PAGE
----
Calderón's uncanny court sense (8.8 APG) keeps the Raptors on their toes—and on the move. Terrence Vaccaro/NBAE/Getty Images

More minutes and a taste of home have José Calderón on the rise.

by John Gustafson

Last season José Calderón was a solid backup for the Raptors. This year he's the hottest point guard in the East. So how exactly did that happen?

It's gotta be the ham.

In 2008, Calderón has averaged 14.6 ppg and 10.3 apg through Feb. 10, and he's shot better than 50% from both the field and the arc. Meanwhile, his season-long 5.58 assists-to-TOs ratio is nipping at the heels of Terrell Brandon's league record of 6.14. But it wasn't long ago that Calderón was too busy longing for his native Spain to put up those kinds of numbers. As a rookie in 2005-06, he struggled to adjust to his new life and hit just 16.3% from three-point range. "When I came here, I couldn't play like I used to," he says. "I wasn't José Calderón."

His skills haven't really changed, but his diet has. Calderón's favorite cured ham, pata negra, is to him what spinach is to Popeye. But until recently, the meat was banned in North America due to health concerns. In December, though, the U.S. dropped the ban for one producer, and now Calderón can find his cherished dish in some restaurants on the road. His game hasn't been the same since.

To be fair, he was improving even before man and ham were reunited. He was a solid backup to T.J. Ford, the guard who was supposed to render Calderón irrelevant after joining the Raptors, in 2006. When Ford injured his neck last Dec. 11, Calderón was ready to move into the starting lineup. He played so well that he immediately drew some All-Star buzz. "Little did we know José would turn into a starting-caliber guard," says GM Bryan Colangelo.

The son of a second-division player in Spain, Calderón was signed by Spanish giant TAU Cerámica at age 13 and eventually played six years of pro ball over there. After his rough rookie year, during which Toronto won just 27 games, he considered going back. But in the off-season, he played an integral part in Spain's 2006 FIBA title and rejoined the Raptors with increased confidence.

As Calderón has grown comfortable in Toronto—and as a starter—Ford has worked his way back into shape. Their timeshare doesn't bother either player, though. They've been spending equal time complimenting and complementing each other.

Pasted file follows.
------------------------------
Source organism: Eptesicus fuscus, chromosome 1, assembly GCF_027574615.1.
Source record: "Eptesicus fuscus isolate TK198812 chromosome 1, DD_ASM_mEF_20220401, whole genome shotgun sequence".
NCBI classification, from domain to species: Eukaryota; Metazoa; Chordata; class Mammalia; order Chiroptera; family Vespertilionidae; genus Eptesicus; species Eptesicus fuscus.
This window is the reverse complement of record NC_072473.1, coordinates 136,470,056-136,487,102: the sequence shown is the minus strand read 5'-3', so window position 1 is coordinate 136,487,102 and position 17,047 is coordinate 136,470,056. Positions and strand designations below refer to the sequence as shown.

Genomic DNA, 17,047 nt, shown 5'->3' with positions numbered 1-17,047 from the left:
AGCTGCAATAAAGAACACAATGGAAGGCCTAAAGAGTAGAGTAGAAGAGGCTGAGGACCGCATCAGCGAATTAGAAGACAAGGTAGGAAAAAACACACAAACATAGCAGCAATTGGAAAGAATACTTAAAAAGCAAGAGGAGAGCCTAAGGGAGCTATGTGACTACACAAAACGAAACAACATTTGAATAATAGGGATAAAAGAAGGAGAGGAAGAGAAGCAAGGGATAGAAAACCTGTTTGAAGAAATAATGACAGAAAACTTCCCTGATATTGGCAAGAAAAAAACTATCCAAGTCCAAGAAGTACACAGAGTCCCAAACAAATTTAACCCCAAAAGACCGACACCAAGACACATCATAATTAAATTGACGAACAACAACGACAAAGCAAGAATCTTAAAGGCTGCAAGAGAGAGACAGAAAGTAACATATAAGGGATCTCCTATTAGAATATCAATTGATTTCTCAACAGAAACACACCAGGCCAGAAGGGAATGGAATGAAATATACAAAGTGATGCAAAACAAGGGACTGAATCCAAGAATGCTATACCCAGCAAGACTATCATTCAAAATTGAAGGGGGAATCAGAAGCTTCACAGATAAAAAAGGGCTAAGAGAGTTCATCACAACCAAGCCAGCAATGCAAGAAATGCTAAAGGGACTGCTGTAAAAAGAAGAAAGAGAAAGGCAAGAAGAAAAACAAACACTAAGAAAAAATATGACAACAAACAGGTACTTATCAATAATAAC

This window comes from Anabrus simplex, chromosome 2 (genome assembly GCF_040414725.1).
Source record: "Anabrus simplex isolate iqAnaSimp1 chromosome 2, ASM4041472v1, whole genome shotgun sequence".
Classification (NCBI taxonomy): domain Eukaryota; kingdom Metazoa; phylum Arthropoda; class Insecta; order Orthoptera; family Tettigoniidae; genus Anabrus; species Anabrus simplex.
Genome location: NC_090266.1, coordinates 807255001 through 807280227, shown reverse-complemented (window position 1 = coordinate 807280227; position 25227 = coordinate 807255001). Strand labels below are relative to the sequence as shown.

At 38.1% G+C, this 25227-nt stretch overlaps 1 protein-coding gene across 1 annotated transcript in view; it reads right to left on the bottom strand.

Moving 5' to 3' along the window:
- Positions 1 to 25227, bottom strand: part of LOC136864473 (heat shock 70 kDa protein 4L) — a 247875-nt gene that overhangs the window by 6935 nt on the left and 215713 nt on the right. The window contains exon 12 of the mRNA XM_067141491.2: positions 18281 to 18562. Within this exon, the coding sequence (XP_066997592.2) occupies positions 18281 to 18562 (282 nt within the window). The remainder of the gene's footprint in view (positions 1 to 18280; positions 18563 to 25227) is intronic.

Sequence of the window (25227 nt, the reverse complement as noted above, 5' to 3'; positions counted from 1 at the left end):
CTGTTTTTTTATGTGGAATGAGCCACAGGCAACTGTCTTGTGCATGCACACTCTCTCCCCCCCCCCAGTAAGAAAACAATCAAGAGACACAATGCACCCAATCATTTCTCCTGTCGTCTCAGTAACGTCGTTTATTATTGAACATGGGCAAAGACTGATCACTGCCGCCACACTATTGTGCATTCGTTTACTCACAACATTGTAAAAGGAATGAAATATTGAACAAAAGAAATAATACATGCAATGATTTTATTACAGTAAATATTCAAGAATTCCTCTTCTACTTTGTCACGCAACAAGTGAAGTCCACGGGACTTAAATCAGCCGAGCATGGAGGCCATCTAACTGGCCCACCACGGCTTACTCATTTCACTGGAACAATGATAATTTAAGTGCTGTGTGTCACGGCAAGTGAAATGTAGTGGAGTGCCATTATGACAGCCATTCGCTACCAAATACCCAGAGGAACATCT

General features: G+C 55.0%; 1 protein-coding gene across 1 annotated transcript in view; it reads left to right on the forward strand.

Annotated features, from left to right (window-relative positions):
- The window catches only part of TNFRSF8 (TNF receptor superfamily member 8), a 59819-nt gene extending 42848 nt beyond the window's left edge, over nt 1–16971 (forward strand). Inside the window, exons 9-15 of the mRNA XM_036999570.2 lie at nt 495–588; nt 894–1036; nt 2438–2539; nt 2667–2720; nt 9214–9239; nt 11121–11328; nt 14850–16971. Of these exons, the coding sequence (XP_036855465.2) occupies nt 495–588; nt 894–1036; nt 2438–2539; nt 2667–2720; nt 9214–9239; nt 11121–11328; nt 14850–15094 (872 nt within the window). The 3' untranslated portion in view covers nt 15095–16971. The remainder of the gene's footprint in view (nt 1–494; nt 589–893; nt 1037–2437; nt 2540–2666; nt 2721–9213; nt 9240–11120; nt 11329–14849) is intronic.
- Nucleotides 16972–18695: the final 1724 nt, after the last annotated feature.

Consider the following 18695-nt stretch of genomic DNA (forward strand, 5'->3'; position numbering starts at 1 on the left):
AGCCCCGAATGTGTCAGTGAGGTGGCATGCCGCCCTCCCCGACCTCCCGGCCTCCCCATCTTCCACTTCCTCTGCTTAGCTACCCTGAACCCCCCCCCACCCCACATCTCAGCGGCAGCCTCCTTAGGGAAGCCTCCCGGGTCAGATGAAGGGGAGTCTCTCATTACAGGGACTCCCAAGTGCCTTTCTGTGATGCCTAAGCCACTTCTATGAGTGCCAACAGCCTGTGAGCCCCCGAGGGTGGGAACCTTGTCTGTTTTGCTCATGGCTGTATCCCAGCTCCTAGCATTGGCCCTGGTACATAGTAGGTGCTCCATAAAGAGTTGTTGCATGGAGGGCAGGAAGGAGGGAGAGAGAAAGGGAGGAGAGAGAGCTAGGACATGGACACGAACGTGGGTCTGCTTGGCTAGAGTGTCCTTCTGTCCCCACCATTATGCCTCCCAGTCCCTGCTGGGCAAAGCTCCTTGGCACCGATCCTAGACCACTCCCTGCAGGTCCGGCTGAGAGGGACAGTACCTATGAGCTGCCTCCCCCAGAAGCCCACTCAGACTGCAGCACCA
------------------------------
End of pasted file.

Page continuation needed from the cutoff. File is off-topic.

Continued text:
And here's some welcome news: Calderón has heard that pata negra will soon be allowed into Canada. That bit of information should make foes sweat like pigs.

by Ric Bucher

By trading for Shaq—The Big Antidote—the Suns supposedly quelled the outbreak of small-ball-itis they once started. Not exactly. Plenty of teams are still infected. And it's just good, sound medicine that led a pair of title contenders to uncover their own kind of penicillin this summer: gritty defenders.

The Mavs signed forward Brandon Bass after the Warriors pick-and-rolled them out of the playoffs with Baron Davis and whomever Dirk Nowitzki was guarding. Bass, a 6'8", 240-pound missile, is agile enough to stay in front of Stephen Jackson and strong enough to battle Andris Biedrins down low. It's no coincidence that the Mavs are 2–0 against the Warriors this season, with Bass chipping in double-doubles off the bench in the wins.

Similarly, the Spurs signed 6'5", 220-pound Ime Udoka to thwart opponents' attempts to get Tim Duncan in foul trouble. Also no accident: Udoka logged season highs in minutes (30) and rebounds (nine) in an 84-81 win over those tiny Suns on Jan. 31.

Udoka and Bass, both of whom were fished from the deep end of the free agent pool, have offensive attributes, too. Udoka shot 40% from the arc last season for the Blazers, and Bass has his team's deadliest midrange eye (yes, including Dirk's). "If he's open from 15 to 18 feet, we want him shooting," says Mark Cuban. "He shoots about 80% from there. He's the best we have, and it's not close."

The new-look Suns aren't about to abandon their full-speed ways. Mike D'Antoni will surely surround Shaq at times with relative Lilliputians Steve Nash, Raja Bell, Grant Hill and Leandro Barbosa. You can't get rid of small-ball-itis that easily.

So expect to see a heavy dose of Bass and Udoka down the stretch.